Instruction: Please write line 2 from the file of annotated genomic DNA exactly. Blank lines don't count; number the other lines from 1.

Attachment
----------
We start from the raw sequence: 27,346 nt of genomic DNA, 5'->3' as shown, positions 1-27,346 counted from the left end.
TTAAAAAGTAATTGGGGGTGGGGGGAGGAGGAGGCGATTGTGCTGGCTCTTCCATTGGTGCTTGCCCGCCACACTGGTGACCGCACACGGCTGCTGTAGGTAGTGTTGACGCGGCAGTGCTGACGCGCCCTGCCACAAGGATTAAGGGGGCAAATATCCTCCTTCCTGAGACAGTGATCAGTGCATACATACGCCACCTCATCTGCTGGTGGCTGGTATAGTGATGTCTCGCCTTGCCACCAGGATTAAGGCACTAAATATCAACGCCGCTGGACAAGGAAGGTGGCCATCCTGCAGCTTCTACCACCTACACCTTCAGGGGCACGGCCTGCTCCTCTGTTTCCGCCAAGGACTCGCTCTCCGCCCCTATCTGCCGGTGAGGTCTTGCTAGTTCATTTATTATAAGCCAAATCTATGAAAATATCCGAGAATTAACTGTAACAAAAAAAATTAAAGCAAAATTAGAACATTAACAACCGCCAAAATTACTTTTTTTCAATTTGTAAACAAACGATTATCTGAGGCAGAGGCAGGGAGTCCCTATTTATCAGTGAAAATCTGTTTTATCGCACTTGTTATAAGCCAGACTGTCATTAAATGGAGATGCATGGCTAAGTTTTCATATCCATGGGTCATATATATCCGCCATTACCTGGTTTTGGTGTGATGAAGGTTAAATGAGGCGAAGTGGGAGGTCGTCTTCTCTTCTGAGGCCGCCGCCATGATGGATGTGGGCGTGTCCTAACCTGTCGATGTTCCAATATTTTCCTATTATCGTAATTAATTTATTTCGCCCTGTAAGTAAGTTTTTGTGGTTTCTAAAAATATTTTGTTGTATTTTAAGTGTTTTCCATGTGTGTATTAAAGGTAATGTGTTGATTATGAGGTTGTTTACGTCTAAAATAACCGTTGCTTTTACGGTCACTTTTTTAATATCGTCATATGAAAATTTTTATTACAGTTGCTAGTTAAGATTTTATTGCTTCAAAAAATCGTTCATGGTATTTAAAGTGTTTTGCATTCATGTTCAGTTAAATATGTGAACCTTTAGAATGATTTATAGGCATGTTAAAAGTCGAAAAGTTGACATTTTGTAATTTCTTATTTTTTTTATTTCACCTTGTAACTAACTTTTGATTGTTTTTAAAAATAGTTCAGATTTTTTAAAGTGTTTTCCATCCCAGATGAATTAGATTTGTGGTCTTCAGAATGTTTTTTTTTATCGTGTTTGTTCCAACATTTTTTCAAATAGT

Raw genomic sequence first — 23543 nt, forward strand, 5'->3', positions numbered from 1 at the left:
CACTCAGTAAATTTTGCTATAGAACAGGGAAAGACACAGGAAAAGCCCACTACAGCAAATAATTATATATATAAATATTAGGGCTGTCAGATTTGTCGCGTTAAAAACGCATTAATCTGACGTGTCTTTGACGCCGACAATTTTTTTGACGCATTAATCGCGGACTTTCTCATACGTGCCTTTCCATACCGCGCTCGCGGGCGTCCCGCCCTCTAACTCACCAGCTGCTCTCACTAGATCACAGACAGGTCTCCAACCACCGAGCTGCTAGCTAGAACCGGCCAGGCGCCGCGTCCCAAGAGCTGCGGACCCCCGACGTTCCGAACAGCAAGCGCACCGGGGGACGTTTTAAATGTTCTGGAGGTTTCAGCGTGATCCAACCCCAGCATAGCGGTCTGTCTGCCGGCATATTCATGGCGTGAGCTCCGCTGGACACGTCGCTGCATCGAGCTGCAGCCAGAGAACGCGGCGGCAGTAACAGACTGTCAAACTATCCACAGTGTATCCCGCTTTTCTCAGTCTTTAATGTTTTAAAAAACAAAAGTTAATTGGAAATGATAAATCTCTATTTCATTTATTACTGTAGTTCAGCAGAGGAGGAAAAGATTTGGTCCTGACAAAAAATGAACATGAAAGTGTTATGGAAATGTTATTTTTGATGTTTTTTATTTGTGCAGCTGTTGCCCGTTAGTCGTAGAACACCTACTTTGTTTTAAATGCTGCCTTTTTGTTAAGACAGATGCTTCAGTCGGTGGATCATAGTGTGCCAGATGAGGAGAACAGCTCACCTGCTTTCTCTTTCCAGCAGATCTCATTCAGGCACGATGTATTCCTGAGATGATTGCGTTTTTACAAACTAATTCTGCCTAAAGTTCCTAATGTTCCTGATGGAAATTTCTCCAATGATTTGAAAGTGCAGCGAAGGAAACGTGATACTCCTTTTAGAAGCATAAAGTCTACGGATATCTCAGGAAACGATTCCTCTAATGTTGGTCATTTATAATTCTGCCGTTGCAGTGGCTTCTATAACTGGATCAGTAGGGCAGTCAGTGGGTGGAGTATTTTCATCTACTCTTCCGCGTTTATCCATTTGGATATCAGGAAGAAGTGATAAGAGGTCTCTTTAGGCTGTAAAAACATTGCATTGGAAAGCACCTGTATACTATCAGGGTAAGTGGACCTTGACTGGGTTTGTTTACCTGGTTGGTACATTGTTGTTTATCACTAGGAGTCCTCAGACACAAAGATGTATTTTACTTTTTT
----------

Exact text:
TTAAAAAGTAATTGGGGGTGGGGGGAGGAGGAGGCGATTGTGCTGGCTCTTCCATTGGTGCTTGCCCGCCACACTGGTGACCGCACACGGCTGCTGTAGGTAGTGTTGACGCGGCAGTGCTGACGCGCCCTGCCACAAGGATTAAGGGGGCAAATATCCTCCTTCCTGAGACAGTGATCAGTGCATACATACGCCACCTCATCTGCTGGTGGCTGGTATAGTGATGTCTCGCCTTGCCACCAGGATTAAGGCACTAAATATCAACGCCGCTGGACAAGGAAGGTGGCCATCCTGCAGCTTCTACCACCTACACCTTCAGGGGCACGGCCTGCTCCTCTGTTTCCGCCAAGGACTCGCTCTCCGCCCCTATCTGCCGGTGAGGTCTTGCTAGTTCATTTATTATAAGCCAAATCTATGAAAATATCCGAGAATTAACTGTAACAAAAAAAATTAAAGCAAAATTAGAACATTAACAACCGCCAAAATTACTTTTTTTCAATTTGTAAACAAACGATTATCTGAGGCAGAGGCAGGGAGTCCCTATTTATCAGTGAAAATCTGTTTTATCGCACTTGTTATAAGCCAGACTGTCATTAAATGGAGATGCATGGCTAAGTTTTCATATCCATGGGTCATATATATCCGCCATTACCTGGTTTTGGTGTGATGAAGGTTAAATGAGGCGAAGTGGGAGGTCGTCTTCTCTTCTGAGGCCGCCGCCATGATGGATGTGGGCGTGTCCTAACCTGTCGATGTTCCAATATTTTCCTATTATCGTAATTAATTTATTTCGCCCTGTAAGTAAGTTTTTGTGGTTTCTAAAAATATTTTGTTGTATTTTAAGTGTTTTCCATGTGTGTATTAAAGGTAATGTGTTGATTATGAGGTTGTTTACGTCTAAAATAACCGTTGCTTTTACGGTCACTTTTTTAATATCGTCATATGAAAATTTTTATTACAGTTGCTAGTTAAGATTTTATTGCTTCAAAAAATCGTTCATGGTATTTAAAGTGTTTTGCATTCATGTTCAGTTAAATATGTGAACCTTTAGAATGATTTATAGGCATGTTAAAAGTCGAAAAGTTGACATTTTGTAATTTCTTATTTTTTTTATTTCACCTTGTAACTAACTTTTGATTGTTTTTAAAAATAGTTCAGATTTTTTAAAGTGTTTTCCATCCCAGATGAATTAGATTTGTGGTCTTCAGAATGTTTTTTTTTATCGTGTTTGTTCCAACATTTTTTCAAATAGT